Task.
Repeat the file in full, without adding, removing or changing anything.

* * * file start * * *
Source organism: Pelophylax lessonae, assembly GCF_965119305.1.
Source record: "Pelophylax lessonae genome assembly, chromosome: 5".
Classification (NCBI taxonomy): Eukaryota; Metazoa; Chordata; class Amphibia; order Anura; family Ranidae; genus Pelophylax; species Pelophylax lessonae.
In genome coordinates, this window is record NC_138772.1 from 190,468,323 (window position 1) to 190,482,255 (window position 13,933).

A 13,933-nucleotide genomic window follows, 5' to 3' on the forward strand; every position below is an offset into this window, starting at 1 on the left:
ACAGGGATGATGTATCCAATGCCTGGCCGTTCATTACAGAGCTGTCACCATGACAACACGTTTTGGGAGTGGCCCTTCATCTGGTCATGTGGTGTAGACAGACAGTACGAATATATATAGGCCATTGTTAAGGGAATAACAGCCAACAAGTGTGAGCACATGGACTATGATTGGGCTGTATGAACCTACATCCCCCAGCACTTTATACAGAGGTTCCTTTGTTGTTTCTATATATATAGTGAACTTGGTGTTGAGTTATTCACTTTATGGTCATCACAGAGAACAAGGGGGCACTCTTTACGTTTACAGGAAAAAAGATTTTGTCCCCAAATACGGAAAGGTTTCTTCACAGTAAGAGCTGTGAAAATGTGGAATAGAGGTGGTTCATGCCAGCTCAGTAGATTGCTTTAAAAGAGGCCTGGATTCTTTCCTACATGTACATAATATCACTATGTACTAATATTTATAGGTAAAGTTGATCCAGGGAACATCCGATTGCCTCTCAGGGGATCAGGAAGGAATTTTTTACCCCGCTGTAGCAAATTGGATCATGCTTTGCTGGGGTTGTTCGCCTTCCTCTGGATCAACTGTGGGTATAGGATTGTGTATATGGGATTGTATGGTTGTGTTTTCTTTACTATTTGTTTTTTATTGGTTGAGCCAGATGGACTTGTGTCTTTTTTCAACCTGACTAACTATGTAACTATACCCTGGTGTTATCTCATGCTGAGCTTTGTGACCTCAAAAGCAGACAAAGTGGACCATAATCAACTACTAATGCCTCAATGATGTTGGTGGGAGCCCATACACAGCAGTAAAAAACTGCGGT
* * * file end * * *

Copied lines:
Source organism: Pelophylax lessonae, assembly GCF_965119305.1.
Source record: "Pelophylax lessonae genome assembly, chromosome: 5".
Classification (NCBI taxonomy): Eukaryota; Metazoa; Chordata; class Amphibia; order Anura; family Ranidae; genus Pelophylax; species Pelophylax lessonae.
In genome coordinates, this window is record NC_138772.1 from 190,468,323 (window position 1) to 190,482,255 (window position 13,933).

A 13,933-nucleotide genomic window follows, 5' to 3' on the forward strand; every position below is an offset into this window, starting at 1 on the left:
ACAGGGATGATGTATCCAATGCCTGGCCGTTCATTACAGAGCTGTCACCATGACAACACGTTTTGGGAGTGGCCCTTCATCTGGTCATGTGGTGTAGACAGACAGTACGAATATATATAGGCCATTGTTAAGGGAATAACAGCCAACAAGTGTGAGCACATGGACTATGATTGGGCTGTATGAACCTACATCCCCCAGCACTTTATACAGAGGTTCCTTTGTTGTTTCTATATATATAGTGAACTTGGTGTTGAGTTATTCACTTTATGGTCATCACAGAGAACAAGGGGGCACTCTTTACGTTTACAGGAAAAAAGATTTTGTCCCCAAATACGGAAAGGTTTCTTCACAGTAAGAGCTGTGAAAATGTGGAATAGAGGTGGTTCATGCCAGCTCAGTAGATTGCTTTAAAAGAGGCCTGGATTCTTTCCTACATGTACATAATATCACTATGTACTAATATTTATAGGTAAAGTTGATCCAGGGAACATCCGATTGCCTCTCAGGGGATCAGGAAGGAATTTTTTACCCCGCTGTAGCAAATTGGATCATGCTTTGCTGGGGTTGTTCGCCTTCCTCTGGATCAACTGTGGGTATAGGATTGTGTATATGGGATTGTATGGTTGTGTTTTCTTTACTATTTGTTTTTTATTGGTTGAGCCAGATGGACTTGTGTCTTTTTTCAACCTGACTAACTATGTAACTATACCCTGGTGTTATCTCATGCTGAGCTTTGTGACCTCAAAAGCAGACAAAGTGGACCATAATCAACTACTAATGCCTCAATGATGTTGGTGGGAGCCCATACACAGCAGTAAAAAACTGCGGT